Parents Help Each Other Through Illness at Chai Lifeline Winter Retreat
“Now I Know that I’m Normal:”It was the end of a long Shabbos, one that had been filled with the sharing of information and emotion, when a Chassidic woman turned to a new friend and said, “I’m so glad that I came this weekend. Now I know that I’m normal.”
The exchange took place at Chai Lifeline’s annual Winter Retreat, a unique event that brings together families battling pediatric illness with mental health professionals and inspirational rabbinic figures. Its goal is to enable families to find chizuk in multiple ways: by sharing experiences with each other in the therapist-facilitated support groups, through the inspirational addresses of the Retreat’s esteemed scholar-in-residence, Rabbi Ephraim Eliyahu Shapiro, and by welcoming new friends into their lives during the leisurely meals and social activities of the weekend.
“Families who have to live with illness are living their own worst nightmare,” remarked Rabbi Simcha Scholar before the weekend began. “At the Retreat, they discover that the nightmare is not as terrifying if they can share it with friends. As they connect, they find they are not only being helped, but are helping as well.”
Rabbi Shapiro, morah d’asrah of Congregation Shaaray Tefilah in North Miami Beach, FL, reinforced the notion of mutual support when he spoke to the 75 families who had gathered before ma’ariv on Friday night.
“When the sun and the moon were created, they were both equal. Stars were created to give support to the moon only when it was diminished. That’s why Jews are compared to stars. Our job is give support to those who need it,” he stated. “Why is the heart on the left side of the body? The right is usually the more important side, so why is the heart on the left?” Answering his own question, he said, “Because when I look at you, my heart is on your right side. My heart belongs to you.”
That peer support was evident as families talked animatedly during the leisurely Shabbos dinner. Conversations quickly progressed from questions of geography and friends in common to hospitals, procedures, and ways of coping with the stress and uncertainty of illness. A mix of families in various stages cemented bonds
As in previous years, participants included several families whose children had finished treatment. When formerly-ill children begin a new phase of their lives, parents are often filled with a mixture of optimism and concern. Dr. Daniel Armstrong, a renowned psychologist who specializes in families of post-treatment children, led workshops for these parents. His reflections, comments, and perceptions helped guide parents who find themselves in a new netherworld, and gave them a framework for coping with some of the “what ifs” and “maybes” of their new lives.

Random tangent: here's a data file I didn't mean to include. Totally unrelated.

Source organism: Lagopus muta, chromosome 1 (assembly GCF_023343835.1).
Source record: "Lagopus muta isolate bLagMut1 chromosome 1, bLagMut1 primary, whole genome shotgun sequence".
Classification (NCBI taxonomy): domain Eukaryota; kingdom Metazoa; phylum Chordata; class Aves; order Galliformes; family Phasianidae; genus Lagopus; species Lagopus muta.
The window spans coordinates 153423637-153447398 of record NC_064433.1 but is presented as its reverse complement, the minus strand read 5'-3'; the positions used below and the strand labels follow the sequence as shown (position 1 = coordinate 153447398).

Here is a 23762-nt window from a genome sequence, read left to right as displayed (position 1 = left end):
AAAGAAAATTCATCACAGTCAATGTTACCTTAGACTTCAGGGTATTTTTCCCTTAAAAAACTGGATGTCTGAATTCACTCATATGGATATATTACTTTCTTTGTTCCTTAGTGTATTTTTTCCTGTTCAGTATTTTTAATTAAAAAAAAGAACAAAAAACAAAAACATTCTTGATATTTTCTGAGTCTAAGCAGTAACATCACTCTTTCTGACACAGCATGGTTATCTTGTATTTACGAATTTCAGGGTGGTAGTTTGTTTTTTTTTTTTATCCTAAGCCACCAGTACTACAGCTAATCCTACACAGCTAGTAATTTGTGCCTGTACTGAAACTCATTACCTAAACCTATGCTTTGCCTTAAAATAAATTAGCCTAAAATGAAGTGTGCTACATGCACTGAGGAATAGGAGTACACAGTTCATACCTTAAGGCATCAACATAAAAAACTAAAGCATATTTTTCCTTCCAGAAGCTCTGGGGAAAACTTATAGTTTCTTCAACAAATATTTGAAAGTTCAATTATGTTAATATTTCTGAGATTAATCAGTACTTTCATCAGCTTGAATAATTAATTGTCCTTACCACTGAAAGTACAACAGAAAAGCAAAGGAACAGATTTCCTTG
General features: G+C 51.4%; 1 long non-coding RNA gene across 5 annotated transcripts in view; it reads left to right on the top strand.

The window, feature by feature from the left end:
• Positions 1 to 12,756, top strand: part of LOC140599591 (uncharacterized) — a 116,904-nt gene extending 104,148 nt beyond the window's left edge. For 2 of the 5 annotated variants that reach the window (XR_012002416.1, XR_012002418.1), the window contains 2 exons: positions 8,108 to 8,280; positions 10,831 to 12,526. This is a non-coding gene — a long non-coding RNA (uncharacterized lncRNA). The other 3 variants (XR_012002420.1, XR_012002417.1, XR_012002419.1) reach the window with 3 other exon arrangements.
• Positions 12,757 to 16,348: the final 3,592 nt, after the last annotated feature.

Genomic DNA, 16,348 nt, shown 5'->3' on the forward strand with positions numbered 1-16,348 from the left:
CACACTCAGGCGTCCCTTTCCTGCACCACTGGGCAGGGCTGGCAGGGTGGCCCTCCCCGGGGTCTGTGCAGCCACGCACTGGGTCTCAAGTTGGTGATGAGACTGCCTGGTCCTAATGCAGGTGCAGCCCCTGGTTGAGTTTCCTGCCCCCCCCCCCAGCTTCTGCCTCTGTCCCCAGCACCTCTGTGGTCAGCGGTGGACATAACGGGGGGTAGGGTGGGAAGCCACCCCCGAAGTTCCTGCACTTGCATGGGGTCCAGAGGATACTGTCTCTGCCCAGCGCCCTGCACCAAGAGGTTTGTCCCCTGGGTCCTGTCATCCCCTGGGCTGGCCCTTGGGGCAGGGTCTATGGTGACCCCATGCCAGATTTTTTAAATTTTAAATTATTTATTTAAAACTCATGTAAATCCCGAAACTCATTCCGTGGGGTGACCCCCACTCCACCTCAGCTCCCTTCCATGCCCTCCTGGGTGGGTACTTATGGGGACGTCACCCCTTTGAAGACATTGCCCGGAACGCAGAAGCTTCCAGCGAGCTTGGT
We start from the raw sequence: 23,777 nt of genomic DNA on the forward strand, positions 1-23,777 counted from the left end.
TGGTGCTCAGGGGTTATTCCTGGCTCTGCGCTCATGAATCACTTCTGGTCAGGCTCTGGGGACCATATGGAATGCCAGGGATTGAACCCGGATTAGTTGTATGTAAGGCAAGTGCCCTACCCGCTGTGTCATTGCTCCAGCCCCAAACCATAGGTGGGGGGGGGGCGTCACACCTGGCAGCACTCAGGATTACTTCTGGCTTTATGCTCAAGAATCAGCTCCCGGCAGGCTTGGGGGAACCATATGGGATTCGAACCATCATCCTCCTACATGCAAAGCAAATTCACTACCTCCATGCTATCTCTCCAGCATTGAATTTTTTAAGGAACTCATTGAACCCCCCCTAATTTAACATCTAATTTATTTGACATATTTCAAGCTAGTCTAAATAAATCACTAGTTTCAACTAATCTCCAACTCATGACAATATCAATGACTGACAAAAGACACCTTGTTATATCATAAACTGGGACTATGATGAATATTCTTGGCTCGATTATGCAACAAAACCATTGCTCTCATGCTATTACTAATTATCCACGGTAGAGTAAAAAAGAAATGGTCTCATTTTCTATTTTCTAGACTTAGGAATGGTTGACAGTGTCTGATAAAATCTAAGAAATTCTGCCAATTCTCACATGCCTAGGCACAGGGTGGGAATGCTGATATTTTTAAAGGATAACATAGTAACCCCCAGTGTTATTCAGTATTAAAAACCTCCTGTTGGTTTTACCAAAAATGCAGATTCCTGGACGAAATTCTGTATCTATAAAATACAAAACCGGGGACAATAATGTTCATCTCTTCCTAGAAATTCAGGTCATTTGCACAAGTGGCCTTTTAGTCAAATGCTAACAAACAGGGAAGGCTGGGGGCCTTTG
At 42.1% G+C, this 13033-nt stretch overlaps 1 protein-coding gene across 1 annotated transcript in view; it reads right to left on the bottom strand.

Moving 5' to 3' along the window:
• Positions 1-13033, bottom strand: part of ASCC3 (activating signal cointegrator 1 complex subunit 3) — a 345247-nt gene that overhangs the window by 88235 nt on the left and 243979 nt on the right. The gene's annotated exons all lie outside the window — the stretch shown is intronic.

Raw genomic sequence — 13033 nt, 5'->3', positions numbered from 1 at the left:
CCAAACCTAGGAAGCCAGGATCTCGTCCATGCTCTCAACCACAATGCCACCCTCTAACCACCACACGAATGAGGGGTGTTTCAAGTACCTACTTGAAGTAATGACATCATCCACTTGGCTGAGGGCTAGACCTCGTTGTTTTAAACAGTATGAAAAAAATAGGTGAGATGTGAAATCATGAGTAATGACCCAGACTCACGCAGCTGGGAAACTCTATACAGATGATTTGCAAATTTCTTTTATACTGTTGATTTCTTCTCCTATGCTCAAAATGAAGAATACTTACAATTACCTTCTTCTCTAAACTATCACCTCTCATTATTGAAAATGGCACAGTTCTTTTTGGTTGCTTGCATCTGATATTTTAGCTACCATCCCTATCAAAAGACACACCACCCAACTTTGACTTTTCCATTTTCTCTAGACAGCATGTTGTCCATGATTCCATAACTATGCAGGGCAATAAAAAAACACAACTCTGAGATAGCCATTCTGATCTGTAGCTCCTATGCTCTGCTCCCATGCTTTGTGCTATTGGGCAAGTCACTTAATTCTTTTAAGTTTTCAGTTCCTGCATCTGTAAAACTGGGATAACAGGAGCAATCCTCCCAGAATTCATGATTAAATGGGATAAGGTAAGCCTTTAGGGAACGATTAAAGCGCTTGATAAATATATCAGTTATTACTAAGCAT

The comments of a young woman who had been treated for cancer as a young girl, delivered during the “parents’ panel” on Friday evening, were cause for optimism. As she described the years of treatment and her current life as a wife, mother, and business owner, the excitement in the room was palpable. “Look at the possibilities,” parents seemed to say to one another. Many had tears in their eyes as she concluded, “Cancer doesn’t define me. It is just one of the experiences that made me who I am today.”
The cumulative effect of structured support through therapist-facilitated groups, inspirational keynotes and time with other parents had its intended effect. “I learned that everything I do and feel is normal,” the Chassidic mother said as she looked for her son. The relief in her tone and body language was evident. “Through Chai Lifeline, I’ve found a world of support, like a Big Brother for my boys, and activities for my girls. But this was wonderful. I felt like I belonged.” Though her son was young, she still wanted him to experience Camp Simcha. “It would be good for him to be in a place where he feels normal, too.